VIENNA/LONDON – OPEC talks with Russia have ended in dramatic failure, auguring the end of a diplomatic alliance between Riyadh and Moscow that has underpinned crude prices and changed the balance of power in the Middle East. Brent crude, the global benchmark, plunged the most in more than a decade after Russia refused to bend to the will of Saudi Arabia, whose high-stakes gamble pushed the group past breaking point. Riyadh wanted to slash production to offset the hit to demand from the coronavirus. But Moscow had a different idea. The Kremlin's budget is more resilient to low prices than its Middle Eastern allies.
MOSCOW – Russian and Japanese economy and energy ministers agreed Thursday to flesh out dozens of specific projects in the two countries' economic cooperation over the next month. The agreement came after Minister of Economy, Trade and Industry Hiroshige Seko met with Russian Economic Development Minister Alexei Ulyukayev and Energy Minister Alexander Novak in Moscow. The projects are part of the economic cooperation Prime Minister Shinzo Abe proposed to Russian President Vladimir Putin in May. Seko handed over to Russian officials Abe's letters to Putin and Prime Minister Dmitri Medvedev, in which the Japanese leader expresses his desire to develop bilateral ties, a ministry official said. The two ministers agreed to set 30 or so projects in such areas as oil and gas field development, wind power generation and cooperation in nuclear reactor decommissioning work at the disaster-stricken Fukushima power plant before Putin visits Japan in mid-December for talks with Abe.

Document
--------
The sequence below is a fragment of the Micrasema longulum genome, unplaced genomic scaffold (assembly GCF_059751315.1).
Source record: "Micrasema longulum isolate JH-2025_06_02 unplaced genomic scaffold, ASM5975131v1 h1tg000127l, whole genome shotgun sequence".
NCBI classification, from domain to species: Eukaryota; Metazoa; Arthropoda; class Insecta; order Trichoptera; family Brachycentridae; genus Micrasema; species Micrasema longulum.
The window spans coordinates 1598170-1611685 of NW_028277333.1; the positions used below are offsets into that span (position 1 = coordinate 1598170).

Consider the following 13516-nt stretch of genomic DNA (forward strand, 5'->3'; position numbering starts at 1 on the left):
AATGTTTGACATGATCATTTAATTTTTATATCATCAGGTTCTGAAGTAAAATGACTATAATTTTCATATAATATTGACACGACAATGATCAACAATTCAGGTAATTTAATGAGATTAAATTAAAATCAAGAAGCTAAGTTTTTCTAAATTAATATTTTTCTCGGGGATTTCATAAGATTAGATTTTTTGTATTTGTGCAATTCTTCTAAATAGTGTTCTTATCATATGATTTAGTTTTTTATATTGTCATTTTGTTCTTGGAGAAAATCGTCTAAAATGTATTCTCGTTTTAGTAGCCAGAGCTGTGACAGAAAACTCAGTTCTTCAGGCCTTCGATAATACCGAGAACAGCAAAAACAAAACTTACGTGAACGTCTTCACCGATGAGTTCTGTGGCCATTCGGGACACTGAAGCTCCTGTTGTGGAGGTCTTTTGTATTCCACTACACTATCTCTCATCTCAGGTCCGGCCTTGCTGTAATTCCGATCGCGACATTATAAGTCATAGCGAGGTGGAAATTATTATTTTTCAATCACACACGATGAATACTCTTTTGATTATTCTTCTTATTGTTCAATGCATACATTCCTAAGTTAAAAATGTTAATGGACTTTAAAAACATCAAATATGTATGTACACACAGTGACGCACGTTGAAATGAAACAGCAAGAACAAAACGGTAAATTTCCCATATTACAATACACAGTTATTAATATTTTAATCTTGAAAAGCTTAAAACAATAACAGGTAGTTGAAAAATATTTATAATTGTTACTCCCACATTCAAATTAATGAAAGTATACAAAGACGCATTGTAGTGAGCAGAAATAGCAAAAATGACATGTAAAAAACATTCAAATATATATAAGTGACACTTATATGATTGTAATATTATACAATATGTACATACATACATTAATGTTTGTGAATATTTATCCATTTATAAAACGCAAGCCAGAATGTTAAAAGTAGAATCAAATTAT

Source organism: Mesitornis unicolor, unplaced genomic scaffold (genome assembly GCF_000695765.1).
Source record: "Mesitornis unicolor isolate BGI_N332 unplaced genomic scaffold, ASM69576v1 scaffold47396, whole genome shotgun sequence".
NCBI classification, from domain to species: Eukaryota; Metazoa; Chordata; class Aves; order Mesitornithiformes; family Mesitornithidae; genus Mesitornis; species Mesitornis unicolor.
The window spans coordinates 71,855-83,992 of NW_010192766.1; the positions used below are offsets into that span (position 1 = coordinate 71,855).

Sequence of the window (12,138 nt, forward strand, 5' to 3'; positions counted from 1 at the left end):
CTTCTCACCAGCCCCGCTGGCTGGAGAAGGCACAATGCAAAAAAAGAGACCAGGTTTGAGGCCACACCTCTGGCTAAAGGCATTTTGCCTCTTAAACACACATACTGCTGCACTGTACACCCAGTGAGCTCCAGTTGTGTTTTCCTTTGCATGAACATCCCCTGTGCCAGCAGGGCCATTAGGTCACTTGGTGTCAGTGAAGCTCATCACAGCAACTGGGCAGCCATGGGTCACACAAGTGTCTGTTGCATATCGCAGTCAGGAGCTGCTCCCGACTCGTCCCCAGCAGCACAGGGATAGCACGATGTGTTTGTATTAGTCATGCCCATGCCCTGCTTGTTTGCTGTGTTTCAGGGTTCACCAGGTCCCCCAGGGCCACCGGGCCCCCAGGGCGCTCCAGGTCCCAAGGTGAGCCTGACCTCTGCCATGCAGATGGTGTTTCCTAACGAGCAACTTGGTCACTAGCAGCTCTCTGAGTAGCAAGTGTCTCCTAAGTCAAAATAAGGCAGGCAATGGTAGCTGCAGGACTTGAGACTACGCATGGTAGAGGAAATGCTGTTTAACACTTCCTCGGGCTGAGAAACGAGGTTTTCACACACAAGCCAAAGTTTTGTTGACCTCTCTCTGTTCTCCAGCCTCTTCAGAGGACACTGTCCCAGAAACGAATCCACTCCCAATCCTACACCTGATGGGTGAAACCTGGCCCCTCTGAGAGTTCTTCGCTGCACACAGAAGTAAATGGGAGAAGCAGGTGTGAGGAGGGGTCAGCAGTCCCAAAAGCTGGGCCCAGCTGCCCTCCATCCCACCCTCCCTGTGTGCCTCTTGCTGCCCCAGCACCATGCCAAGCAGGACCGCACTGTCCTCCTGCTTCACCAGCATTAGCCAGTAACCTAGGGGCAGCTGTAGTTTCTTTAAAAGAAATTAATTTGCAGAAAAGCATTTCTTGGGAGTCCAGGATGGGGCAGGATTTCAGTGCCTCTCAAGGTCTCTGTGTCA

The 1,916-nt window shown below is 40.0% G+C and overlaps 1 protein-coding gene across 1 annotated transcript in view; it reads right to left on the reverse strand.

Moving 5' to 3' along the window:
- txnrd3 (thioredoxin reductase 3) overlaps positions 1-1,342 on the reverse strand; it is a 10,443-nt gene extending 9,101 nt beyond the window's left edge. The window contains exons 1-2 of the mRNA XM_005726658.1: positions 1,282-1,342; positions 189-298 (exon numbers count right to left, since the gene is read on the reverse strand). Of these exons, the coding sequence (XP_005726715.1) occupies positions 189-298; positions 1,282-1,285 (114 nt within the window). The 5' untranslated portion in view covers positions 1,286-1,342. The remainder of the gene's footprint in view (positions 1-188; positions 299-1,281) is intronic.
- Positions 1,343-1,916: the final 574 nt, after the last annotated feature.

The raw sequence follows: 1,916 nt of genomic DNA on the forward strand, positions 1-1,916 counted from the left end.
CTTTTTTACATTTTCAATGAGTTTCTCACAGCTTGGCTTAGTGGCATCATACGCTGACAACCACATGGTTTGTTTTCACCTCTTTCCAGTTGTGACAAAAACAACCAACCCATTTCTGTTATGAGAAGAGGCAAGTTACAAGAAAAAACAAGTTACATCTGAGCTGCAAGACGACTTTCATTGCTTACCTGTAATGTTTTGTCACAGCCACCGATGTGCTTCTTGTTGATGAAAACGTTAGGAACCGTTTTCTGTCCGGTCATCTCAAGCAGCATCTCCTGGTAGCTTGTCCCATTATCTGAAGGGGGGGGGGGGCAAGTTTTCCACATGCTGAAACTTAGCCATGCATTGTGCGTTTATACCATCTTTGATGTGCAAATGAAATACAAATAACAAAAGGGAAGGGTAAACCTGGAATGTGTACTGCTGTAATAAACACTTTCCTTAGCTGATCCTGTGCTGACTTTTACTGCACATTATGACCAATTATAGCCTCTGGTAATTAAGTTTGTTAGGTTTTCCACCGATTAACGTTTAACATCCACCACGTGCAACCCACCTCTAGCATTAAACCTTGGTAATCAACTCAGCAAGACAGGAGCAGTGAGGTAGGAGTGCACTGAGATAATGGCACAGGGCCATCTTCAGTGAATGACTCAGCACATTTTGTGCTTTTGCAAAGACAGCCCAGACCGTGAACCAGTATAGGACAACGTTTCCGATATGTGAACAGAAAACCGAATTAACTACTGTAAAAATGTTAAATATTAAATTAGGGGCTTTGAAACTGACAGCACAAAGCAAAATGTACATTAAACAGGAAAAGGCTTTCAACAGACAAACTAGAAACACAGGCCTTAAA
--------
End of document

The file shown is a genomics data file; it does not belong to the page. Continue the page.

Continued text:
The kingdom, much like Russia, has been hit by the fall in oil prices since mid-2014. Despite regional disagreements, the two major oil-producing nations found common ground on energy policy in November, when they led a deal between OPEC and non-OPEC states to cut production in a bid to shore up crude prices. So far that deal is holding.
Oil prices and energy companies plunged Thursday, but other stocks didn't move much as investors waited for more signs about the state of the economy. Household goods makers and healthcare companies rose after some solid company earnings reports. Most other parts of the market made little gains, but energy companies took sharp losses as the price of crude oil fell almost 5% -- its biggest one-day loss in about two months. "We may be seeing signs that global production is strong, and whenever markets see a decline in oil prices they worry it's actually an indication of weak demand," said Kate Warne, an investment strategist for Edward Jones. Warne said oil prices have slipped recently because of an accumulation of concerns about rising energy production in the U.S. and slower economic growth in both the U.S. and China.